Robert P. Crease contrasts a physicist's account of awe with a historian's reality check.
Seven Brief Lessons on Physics
- Carlo Rovelli
Physics: A Short History from Quintessence to Quarks
- John L. Heilbron
These two concise tours of physics are delightful, each in their own way. In Seven Brief Lessons on Physics, physicist Carlo Rovelli appreciates the field's beauties in an expansion of articles he wrote for the Italian newspaper Sole 24 Ore. Science historian John Heilbron's Physics surveys the discipline from ancient times to today.
Rovelli begins by relaying his excitement at discovering the general theory of relativity for the first time, in the gnawed pages of a textbook he had used to plug mouse holes. Reading it on a beach in Italy, he was inspired by its disclosure of a simpler, deeper order to the Universe — the gravitational field is not diffused through space, but is space. It was “as if a friend was whispering into my ear an extraordinary hidden truth”.
He writes evocatively of the theory's many wonders: exploding universes, space collapsing into bottomless holes, time sagging and slowing and the unbounded extensions of interstellar space rippling and swaying “like the surface of the sea”. We are immersed not in an invisible rigid infrastructure, but in “a gigantic flexible snail-shell”. The metaphors are vivid, the visions dramatic. When this book was first published in November 2014 in Italy, it outsold E. L. James's blockbuster novel Fifty Shades of Grey (Vintage, 2011).
The flow of time is absent from descriptions of the world.
Through chapters on quantum principles, cosmology, particles, quantum gravity and thermodynamics, Rovelli maintains the awestruck tone of a practising physicist. Only in a final chapter on the place of humans “in this great fresco” does this stance lead him astray. It makes it hard to explain why some people struggle to comprehend science, and even distrust it. It tempts him into scientism — regarding the world that science describes as the real one. The flow of time, he suggests, is “absent from descriptions of the world”. Yet philosophical 'lived time' — the process of anticipating the future out of a past to allow the human experience of the present — is a fundamental condition of being human. It allows us, among other things, to create and marvel at scientific frescos. Placing himself as observer rather than participant, Rovelli forgets where he stands.
Heilbron's Physics is different in topic and tone. He uses the Greek word physica to name the ancient field, then traces how it morphed into physics. Physica seamlessly folded in astronomy, psychology and zoology; its idea of cause included form, purpose and the stuff of which things were made, as well as pushes and pulls. From this, Aristotle developed a 'theory of everything', which explained almost all phenomena experienced by humans, from the growth and behaviour of plants and animals to the patterns made by heavenly bodies. It included a deity that drew things into motion; and 'quintessence', a fifth element (in addition to the familiar earth, air, fire and water), which was needed to keep the theory consistent, explaining, for example, why heavenly bodies move in circles rather than in straight lines.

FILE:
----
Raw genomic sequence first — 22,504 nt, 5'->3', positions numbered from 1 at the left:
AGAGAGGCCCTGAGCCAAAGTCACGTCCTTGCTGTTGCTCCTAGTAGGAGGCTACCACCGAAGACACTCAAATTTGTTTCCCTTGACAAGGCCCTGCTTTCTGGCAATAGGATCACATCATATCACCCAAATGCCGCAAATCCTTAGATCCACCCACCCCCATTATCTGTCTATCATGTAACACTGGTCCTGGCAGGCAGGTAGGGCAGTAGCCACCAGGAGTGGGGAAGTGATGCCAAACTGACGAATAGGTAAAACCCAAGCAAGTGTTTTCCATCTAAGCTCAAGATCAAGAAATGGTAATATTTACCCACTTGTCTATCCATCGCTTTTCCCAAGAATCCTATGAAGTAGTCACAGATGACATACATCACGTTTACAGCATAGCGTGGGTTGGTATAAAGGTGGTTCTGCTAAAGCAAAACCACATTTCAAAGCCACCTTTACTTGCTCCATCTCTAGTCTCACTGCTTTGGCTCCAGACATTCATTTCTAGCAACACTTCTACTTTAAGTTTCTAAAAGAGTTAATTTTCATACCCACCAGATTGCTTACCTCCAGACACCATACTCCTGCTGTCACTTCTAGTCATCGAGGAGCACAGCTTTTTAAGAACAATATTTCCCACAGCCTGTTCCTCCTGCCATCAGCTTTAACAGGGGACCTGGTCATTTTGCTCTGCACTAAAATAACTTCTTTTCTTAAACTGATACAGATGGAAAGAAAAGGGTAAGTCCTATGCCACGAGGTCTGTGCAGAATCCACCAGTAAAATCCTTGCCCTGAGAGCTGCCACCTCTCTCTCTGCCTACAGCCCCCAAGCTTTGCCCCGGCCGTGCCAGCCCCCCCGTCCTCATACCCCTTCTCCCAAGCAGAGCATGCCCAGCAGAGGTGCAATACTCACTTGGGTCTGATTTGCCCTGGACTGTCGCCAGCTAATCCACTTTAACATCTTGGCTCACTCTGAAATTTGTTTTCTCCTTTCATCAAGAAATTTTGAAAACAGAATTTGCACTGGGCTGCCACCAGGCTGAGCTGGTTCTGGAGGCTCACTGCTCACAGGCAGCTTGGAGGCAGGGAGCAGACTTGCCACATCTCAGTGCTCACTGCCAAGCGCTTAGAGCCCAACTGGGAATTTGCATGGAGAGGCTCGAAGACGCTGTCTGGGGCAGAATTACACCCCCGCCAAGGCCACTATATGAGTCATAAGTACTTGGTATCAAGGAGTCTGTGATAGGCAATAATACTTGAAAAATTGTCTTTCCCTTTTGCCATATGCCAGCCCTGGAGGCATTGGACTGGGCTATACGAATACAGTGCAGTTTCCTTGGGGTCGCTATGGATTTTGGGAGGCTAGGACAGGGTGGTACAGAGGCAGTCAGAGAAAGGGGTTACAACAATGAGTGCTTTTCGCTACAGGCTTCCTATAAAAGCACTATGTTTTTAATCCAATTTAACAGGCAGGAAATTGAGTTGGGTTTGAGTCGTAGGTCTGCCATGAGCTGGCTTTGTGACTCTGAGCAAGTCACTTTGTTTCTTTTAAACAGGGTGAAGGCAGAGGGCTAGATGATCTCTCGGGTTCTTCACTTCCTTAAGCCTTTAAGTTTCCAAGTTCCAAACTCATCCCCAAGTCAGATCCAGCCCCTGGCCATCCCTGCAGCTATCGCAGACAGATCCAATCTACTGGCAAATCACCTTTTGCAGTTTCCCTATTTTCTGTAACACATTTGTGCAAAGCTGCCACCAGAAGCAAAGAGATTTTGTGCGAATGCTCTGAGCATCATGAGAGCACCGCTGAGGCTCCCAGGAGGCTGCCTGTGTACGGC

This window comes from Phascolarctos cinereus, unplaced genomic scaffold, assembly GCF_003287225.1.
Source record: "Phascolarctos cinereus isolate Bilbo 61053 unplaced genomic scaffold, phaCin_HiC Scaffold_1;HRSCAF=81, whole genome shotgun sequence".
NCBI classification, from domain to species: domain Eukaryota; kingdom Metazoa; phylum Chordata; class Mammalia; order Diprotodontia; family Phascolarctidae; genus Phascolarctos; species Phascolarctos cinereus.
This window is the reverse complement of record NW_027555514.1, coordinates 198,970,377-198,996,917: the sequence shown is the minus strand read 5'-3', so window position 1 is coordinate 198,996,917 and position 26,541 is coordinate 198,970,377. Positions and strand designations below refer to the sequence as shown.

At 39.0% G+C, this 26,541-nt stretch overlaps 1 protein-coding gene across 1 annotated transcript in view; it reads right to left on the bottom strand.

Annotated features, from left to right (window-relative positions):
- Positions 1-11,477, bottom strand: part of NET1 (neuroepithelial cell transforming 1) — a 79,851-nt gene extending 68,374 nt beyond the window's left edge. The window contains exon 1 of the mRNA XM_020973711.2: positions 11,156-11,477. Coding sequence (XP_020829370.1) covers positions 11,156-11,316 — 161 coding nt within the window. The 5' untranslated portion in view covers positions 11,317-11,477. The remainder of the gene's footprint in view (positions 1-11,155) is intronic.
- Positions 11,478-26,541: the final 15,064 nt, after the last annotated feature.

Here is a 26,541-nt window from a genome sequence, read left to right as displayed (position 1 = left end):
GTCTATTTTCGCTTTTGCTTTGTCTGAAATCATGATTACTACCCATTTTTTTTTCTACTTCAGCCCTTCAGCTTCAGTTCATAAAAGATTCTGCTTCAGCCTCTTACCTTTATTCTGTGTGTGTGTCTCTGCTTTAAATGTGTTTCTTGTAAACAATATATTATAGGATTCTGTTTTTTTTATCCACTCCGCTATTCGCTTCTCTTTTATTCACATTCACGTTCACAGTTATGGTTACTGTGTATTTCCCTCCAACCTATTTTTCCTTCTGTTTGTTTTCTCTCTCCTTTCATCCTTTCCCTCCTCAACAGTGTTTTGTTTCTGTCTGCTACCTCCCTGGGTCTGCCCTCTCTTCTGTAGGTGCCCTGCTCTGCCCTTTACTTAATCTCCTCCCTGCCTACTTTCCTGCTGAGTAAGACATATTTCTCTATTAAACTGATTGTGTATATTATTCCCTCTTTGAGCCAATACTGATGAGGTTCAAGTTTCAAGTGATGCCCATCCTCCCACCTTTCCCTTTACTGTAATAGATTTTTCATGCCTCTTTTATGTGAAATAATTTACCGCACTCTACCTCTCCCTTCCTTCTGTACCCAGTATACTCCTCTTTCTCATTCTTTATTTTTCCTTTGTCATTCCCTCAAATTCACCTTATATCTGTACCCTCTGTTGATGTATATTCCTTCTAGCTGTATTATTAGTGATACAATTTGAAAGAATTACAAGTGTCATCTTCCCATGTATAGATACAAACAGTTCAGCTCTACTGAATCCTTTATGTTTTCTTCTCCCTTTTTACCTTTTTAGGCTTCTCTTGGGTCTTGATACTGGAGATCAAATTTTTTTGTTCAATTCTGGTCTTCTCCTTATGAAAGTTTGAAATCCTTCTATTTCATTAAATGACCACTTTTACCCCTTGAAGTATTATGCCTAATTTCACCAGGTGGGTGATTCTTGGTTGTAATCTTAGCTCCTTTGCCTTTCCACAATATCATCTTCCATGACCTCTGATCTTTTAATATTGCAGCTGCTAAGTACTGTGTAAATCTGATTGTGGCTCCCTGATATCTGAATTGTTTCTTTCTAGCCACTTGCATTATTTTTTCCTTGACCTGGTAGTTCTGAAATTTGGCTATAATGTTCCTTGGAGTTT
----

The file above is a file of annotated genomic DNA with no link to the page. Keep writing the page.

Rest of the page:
Physica did not become physics simply as a result of observant people adding pieces to a puzzle. It required transformations in the social ecosystem, such as who pays for knowledge and why; its social applications; and how it is communicated. Physica got a big boost from the Islamic world, where Aristotle's concept was highly regarded and translated into Arabic around the ninth century. But physics began to acquire its eventual outline in the West after the sixteenth century, with the generation of Francis Bacon, Galileo and René Descartes.
Fostered by the needs of centralized, bureaucratic states, the discovery of new worlds, the spread of universities and new industrial applications, the emergence of physics as we know it today was a process of “dedeifying and deanthropomorphizing nature”. Now, God is marginalized and 'dark energy', our new quintessence, is needed to make sense of it all. A theory of everything is an ever more remote goal.
Heilbron does not sneer at physica, but carefully examines it and the ecosystem in which it thrived. By the book's end, physics has split off into so many branches — radar, Earth science, space probes, accelerators, meteorology and so on — permeating so many spheres of human life that we begin to lose sight of the field as something coherent. And that is the point.
Whereas Rovelli's feel-good book ends with us gazing in wonder at the edge of “the ocean of the unknown”, Heilbron leaves us rooted in lived reality. “Physics has given civilization a somber, disturbing, and challenging world picture, many fertile and some terrifying inventions, and notice of responsibility for the outcome of the human story.” If it, too, outsells Fifty Shades, there is hope for humanity yet.
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Crease, R. Physics: Two shades of physics. Nature 526, 37–38 (2015). https://doi.org/10.1038/526037a
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